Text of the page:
Fringe Box

Socialize

Twitter

Letter: An Alternative Solution to Relieve the Town’s Traffic Congestion

Published on: 2 Dec, 2020
Updated on: 2 Dec, 2020

From: Bibhas Neogi

In response to: One-Way Trial for Walnut Tree Close Unsupported By Local Lib Dem Councillors

The Lib Dem councillors, who supported the scheme when it was first raised as part of the Town Centre Transport Package, said in view of the Covid pandemic “the timing is all wrong”. I totally agree with this.

Adding a cycle lane facing the traffic is not safe. It goes against guidance (Local Transport Note 1/20 July, 2020). A raised kerb separation is needed.

Walnut Tree Close (WTC) was a cul-de-sac, opened to join the A25 and reduce traffic in Woodbridge Road. SCC has failed to take the opportunity of making a route through Jewson’s Yard along the railway tracks designated as a possibility in Local Plan 2003.

I do not know if this is still the case with the present Local Plan. This strip of land was owned by Network Rail and I believe it was for sale a few years ago.

Station View now provides access to new buildings adjacent to Jewson’s Yard. Opening this route, with a one-way southbound access to the station, would have allowed WTC to become one-way northbound over the narrow stretch from the station exit.

This would have maintained access to the station from the A25 as well as removing this traffic from the congested gyratory.

Share This Post

test 5 Responses to Letter: An Alternative Solution to Relieve the Town’s Traffic Congestion

  1. Simon Schultz Reply

    December 2, 2020 at 8:54 pm

    This seems to be quite a sensible proposal. I do agree with the raised kerb separation point, so a raised kerb separation should be installed.

  2. Dave Middleton Reply

    December 3, 2020 at 1:22 pm

    I disagree with the raised kerb dividers. They are a trip hazard to pedestrians crossing the road or cycle lane, particularly those with mobility issues. They are also a danger to both cyclists and motorcyclists as they can unseat the rider if struck while taking any avoiding action to unexpected hazards, such as pedestrians wandering out into the road or cycle lane.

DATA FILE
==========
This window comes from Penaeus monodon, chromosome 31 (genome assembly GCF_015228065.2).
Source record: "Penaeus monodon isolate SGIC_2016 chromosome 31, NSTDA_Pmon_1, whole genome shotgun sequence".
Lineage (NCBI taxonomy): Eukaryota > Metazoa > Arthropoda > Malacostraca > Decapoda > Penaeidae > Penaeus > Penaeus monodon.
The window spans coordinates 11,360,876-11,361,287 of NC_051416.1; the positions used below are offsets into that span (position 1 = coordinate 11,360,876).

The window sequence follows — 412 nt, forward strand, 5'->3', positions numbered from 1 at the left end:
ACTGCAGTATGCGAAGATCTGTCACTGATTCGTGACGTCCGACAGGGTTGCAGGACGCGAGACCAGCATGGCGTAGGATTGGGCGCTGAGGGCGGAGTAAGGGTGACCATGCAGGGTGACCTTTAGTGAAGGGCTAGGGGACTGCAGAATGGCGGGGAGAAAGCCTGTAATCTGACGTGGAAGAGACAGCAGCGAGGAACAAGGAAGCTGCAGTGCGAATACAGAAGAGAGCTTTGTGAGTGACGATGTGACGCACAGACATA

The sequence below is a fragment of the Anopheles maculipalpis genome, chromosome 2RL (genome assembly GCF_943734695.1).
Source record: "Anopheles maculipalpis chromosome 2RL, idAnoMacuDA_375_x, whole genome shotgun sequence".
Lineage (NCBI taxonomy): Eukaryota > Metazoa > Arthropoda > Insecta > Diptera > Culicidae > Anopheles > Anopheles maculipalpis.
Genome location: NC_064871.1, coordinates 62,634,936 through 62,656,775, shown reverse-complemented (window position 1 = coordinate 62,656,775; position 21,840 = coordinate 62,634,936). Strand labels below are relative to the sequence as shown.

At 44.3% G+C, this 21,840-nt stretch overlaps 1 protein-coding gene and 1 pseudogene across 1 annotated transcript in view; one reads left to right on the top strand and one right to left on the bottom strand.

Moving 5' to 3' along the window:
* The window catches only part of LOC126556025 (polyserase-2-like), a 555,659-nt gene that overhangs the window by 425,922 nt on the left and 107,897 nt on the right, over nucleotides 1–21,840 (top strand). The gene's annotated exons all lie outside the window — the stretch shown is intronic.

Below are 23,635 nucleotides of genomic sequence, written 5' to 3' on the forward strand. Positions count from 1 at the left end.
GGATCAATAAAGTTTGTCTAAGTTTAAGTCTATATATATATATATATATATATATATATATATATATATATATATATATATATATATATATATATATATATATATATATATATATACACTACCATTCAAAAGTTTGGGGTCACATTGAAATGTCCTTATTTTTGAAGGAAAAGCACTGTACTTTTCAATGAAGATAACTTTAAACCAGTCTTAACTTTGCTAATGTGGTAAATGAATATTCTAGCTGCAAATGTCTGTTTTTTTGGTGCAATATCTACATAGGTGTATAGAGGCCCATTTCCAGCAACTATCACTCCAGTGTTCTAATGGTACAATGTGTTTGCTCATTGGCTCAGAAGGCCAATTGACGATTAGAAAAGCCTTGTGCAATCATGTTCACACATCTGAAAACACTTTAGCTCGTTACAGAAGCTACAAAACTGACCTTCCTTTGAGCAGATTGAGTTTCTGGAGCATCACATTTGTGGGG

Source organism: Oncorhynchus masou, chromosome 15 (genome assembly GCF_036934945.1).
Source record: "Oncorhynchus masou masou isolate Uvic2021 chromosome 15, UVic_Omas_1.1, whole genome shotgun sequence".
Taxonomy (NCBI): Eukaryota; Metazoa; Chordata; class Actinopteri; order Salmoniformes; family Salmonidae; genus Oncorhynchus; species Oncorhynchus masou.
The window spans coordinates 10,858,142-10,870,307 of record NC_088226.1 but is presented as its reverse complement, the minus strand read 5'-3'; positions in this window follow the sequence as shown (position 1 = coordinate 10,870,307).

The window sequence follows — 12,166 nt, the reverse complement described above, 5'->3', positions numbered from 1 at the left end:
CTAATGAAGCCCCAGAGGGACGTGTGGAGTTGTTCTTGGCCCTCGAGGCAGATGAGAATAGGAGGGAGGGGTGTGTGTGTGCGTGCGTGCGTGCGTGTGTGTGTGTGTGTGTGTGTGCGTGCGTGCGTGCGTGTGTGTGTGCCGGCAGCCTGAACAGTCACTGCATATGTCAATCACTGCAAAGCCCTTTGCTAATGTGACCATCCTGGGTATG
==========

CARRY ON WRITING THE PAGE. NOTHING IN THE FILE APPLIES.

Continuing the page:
• Simon Schultz Reply

      December 3, 2020 at 7:07 pm

      David Middleton, there are numerous such kerb dividers on routes in London (let alone in European cities which give higher priority to pedestrians and cyclists). No such problems occur, and they are considered the state of the art in road safety design, including for those with mobility issues. In fact, by a factor of over 500, the largest danger to pedestrians (even on pavements) is motor vehicles.

      Maybe we all just need to watch where we are walking?

    • Bibhas Neogi Reply

      December 3, 2020 at 7:09 pm

      Raised kerb divider does not mean a line of kerbs embeded into the road surface. It would be a raised median between a pair of kerblines. PLease do see Local Transport Note 1/20 July, 2020 wherein there is a photo showing such a divider.

      No such separation is needed when the cycle lane is on the nearside of the road and a white line either solid or broken is used.

      In this particular case, southbound cycle lane is on its own and faces oncoming traffic because the road has been made into a single lane one-way road. There is no footpath on the east side until beyond the railway arches. Pedestrians are on the opposite side of the road and pass under the adjacent railway arch.

      Guidance Notes are issued by the Department for Transport and should be complied with.

  3. Thomas Wood Reply

    December 3, 2020 at 5:48 pm

    I can’t believe this, this must be the only town in the UK that agrees to send all traffic to a railway station, through its town centre, taxis, deliveries to the shops, people being dropped off at the station. Where are the environmentalists?

    This is one reason I left the Lib Dems, they seem to care only for the few who choose to live near a railway station who have all their cars parked outside their homes. How selfish they are.

    There are children walking to school, mothers with babies in prams all having to cope with too much carbon monoxide in the air. This is disgraceful. Who decided this?

    All other towns and cities are trying to cut pollution.

    Guildford station has been in situ since 1845. If you do not want traffic don’t buy a house next to a station.

Leave a Comment

Your email address will not be published.